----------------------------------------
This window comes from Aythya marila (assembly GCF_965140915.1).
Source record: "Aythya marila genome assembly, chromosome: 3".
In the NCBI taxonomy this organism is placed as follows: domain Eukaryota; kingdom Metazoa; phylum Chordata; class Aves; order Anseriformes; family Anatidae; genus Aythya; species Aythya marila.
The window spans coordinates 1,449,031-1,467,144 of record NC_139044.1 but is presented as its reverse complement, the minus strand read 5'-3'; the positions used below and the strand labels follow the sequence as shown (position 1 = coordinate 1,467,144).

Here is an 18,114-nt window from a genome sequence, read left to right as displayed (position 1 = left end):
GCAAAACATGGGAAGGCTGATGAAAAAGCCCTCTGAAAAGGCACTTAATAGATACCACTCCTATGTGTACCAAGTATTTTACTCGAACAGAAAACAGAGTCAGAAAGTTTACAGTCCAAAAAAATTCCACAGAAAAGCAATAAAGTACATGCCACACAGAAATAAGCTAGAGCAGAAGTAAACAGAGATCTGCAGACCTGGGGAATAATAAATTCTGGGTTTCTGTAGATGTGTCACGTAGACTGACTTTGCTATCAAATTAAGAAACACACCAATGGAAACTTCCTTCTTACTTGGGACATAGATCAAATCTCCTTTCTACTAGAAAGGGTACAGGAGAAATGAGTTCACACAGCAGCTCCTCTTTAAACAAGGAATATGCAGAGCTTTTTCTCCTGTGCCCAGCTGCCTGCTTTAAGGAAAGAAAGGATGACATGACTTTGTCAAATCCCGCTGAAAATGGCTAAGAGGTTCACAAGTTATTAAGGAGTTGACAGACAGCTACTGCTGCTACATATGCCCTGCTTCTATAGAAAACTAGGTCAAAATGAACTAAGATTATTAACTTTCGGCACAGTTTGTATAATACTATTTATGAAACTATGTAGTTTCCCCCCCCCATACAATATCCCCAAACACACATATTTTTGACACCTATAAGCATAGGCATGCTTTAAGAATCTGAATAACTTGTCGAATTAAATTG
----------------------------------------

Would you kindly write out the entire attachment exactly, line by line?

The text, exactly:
This window comes from Aythya marila (assembly GCF_965140915.1).
Source record: "Aythya marila genome assembly, chromosome: 3".
In the NCBI taxonomy this organism is placed as follows: domain Eukaryota; kingdom Metazoa; phylum Chordata; class Aves; order Anseriformes; family Anatidae; genus Aythya; species Aythya marila.
The window spans coordinates 1,449,031-1,467,144 of record NC_139044.1 but is presented as its reverse complement, the minus strand read 5'-3'; the positions used below and the strand labels follow the sequence as shown (position 1 = coordinate 1,467,144).

Here is an 18,114-nt window from a genome sequence, read left to right as displayed (position 1 = left end):
GCAAAACATGGGAAGGCTGATGAAAAAGCCCTCTGAAAAGGCACTTAATAGATACCACTCCTATGTGTACCAAGTATTTTACTCGAACAGAAAACAGAGTCAGAAAGTTTACAGTCCAAAAAAATTCCACAGAAAAGCAATAAAGTACATGCCACACAGAAATAAGCTAGAGCAGAAGTAAACAGAGATCTGCAGACCTGGGGAATAATAAATTCTGGGTTTCTGTAGATGTGTCACGTAGACTGACTTTGCTATCAAATTAAGAAACACACCAATGGAAACTTCCTTCTTACTTGGGACATAGATCAAATCTCCTTTCTACTAGAAAGGGTACAGGAGAAATGAGTTCACACAGCAGCTCCTCTTTAAACAAGGAATATGCAGAGCTTTTTCTCCTGTGCCCAGCTGCCTGCTTTAAGGAAAGAAAGGATGACATGACTTTGTCAAATCCCGCTGAAAATGGCTAAGAGGTTCACAAGTTATTAAGGAGTTGACAGACAGCTACTGCTGCTACATATGCCCTGCTTCTATAGAAAACTAGGTCAAAATGAACTAAGATTATTAACTTTCGGCACAGTTTGTATAATACTATTTATGAAACTATGTAGTTTCCCCCCCCCATACAATATCCCCAAACACACATATTTTTGACACCTATAAGCATAGGCATGCTTTAAGAATCTGAATAACTTGTCGAATTAAATTG